Russia's Dependence on Energy Consumption
June 4, 2013
One of the two largest oil producers in the world, Russia accounts for 12 percent of global output. Last year it again surpassed Saudi Arabia by pumping almost 10.4 million barrels per day (BPD). It is also one of the world's largest exporters of oil, with nearly 5 million BPD. Russia has increasingly used its revenues from energy exports to strengthen the Putin regime. Russia needs to lessen its dependence on profits from these resources if it is to avoid stagnation and possibly an economic crisis, says Leon Aron, resident scholar and director of Russian Studies with the American Enterprise Institute.
Vladimir Putin's commitment to oil and gas as the mainstay of Russia's progress stems from a deep and abiding conviction about its importance to the nation's economy. Long before he came to power, he had believed that "the restructuring of the national [Russian] economy on the basis of mineral and raw material resources" was "a strategic factor of economic growth in the near term."
- From less than 50 percent in the mid-1990s, the share of commodities in Russian exports has grown to 70 percent today, with oil accounting for more than half of the export income.
- Representing up to 30 percent of the country's gross domestic product (GDP) and half of its GDP growth since 2000, hydrocarbons provided at least half of the state's budget revenues last year.
- Russia's dependence on energy exports and, consequently, its economy's vulnerability to commodity price fluctuation was highlighted by the 2009 world financial crisis. As oil plunged from $147 per barrel to $34 per barrel, the resource-based economy contracted by almost 8 percent -- the largest drop among the G20 top industrial nations.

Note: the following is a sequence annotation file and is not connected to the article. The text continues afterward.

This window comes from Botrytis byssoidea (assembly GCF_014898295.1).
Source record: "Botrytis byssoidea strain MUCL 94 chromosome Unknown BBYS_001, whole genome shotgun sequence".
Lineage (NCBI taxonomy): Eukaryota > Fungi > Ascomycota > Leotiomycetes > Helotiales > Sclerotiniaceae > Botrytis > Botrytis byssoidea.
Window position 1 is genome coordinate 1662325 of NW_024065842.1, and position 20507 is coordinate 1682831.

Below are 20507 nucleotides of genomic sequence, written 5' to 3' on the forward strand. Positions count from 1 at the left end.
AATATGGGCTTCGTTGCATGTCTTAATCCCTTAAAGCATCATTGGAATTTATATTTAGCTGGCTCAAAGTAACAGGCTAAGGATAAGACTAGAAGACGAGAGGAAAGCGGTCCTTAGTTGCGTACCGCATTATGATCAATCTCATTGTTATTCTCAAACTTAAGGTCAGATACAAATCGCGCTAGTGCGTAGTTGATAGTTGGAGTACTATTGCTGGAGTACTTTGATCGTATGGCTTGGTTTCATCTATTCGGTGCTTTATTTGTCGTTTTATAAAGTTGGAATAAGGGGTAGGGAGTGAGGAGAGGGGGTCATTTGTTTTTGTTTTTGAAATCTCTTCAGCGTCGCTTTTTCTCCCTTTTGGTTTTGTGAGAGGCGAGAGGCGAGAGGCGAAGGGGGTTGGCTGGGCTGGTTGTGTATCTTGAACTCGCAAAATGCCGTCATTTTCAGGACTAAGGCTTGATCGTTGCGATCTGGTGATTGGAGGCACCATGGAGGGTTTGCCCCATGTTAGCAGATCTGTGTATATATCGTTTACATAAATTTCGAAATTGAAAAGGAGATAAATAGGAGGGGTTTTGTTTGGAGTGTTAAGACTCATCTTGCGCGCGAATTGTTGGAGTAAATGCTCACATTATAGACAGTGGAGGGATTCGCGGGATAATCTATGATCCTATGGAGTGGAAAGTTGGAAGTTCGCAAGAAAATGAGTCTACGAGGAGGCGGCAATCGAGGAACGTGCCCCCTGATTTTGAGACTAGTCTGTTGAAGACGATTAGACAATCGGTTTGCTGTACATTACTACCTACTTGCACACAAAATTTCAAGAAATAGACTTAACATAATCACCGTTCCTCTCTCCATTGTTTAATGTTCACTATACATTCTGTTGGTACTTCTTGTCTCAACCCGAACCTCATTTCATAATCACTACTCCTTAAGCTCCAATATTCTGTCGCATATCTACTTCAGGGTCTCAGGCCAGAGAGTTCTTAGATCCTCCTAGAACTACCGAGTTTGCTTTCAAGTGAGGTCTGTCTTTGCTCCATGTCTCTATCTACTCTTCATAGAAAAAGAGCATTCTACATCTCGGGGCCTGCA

- In the last two years, the growing awareness of such possibilities has prompted the Kremlin to ease the tax burden on oil companies to stimulate investment in exploration and new technologies.
The inevitable and significant diminution in energy export revenues dangers Russia's economy. Its continuing and growing reliance on gas and oil for economic growth has put the country in a difficult position. Doing nothing in the face of lower oil and gas revenues also carries enormous social and political risks. With an effectively bankrupt state pension fund and a rapidly aging population, the Kremlin's ability to prevent a full-blown pension crisis will require a huge influx of gold and hard currency reserves. The regime needs to implement deep institutional reforms to create a better investment climate and diversify the economy if it is to survive as an economic superpower.
Source: Leon Aron, "The Political Economy of Russian Oil and Gas," American Enterprise Institute, May 29, 2013.
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